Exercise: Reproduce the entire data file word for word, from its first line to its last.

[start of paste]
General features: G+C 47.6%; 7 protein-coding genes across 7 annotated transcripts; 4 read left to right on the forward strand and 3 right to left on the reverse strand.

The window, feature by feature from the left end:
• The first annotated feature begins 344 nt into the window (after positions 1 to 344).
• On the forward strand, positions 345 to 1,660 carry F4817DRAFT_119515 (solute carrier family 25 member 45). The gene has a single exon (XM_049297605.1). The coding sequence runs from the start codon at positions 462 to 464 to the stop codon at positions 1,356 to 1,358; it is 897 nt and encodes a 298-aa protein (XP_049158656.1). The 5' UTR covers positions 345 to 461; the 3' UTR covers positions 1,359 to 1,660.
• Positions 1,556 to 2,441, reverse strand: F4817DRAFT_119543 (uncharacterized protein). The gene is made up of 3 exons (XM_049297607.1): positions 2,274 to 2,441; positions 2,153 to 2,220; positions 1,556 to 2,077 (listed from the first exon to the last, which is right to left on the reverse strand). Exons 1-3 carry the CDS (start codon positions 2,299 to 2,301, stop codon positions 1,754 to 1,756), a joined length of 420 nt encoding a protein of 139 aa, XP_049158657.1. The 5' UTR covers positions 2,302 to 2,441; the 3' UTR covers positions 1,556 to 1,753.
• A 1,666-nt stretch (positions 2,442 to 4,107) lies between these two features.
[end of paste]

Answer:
General features: G+C 47.6%; 7 protein-coding genes across 7 annotated transcripts; 4 read left to right on the forward strand and 3 right to left on the reverse strand.

The window, feature by feature from the left end:
• The first annotated feature begins 344 nt into the window (after positions 1 to 344).
• On the forward strand, positions 345 to 1,660 carry F4817DRAFT_119515 (solute carrier family 25 member 45). The gene has a single exon (XM_049297605.1). The coding sequence runs from the start codon at positions 462 to 464 to the stop codon at positions 1,356 to 1,358; it is 897 nt and encodes a 298-aa protein (XP_049158656.1). The 5' UTR covers positions 345 to 461; the 3' UTR covers positions 1,359 to 1,660.
• Positions 1,556 to 2,441, reverse strand: F4817DRAFT_119543 (uncharacterized protein). The gene is made up of 3 exons (XM_049297607.1): positions 2,274 to 2,441; positions 2,153 to 2,220; positions 1,556 to 2,077 (listed from the first exon to the last, which is right to left on the reverse strand). Exons 1-3 carry the CDS (start codon positions 2,299 to 2,301, stop codon positions 1,754 to 1,756), a joined length of 420 nt encoding a protein of 139 aa, XP_049158657.1. The 5' UTR covers positions 2,302 to 2,441; the 3' UTR covers positions 1,556 to 1,753.
• A 1,666-nt stretch (positions 2,442 to 4,107) lies between these two features.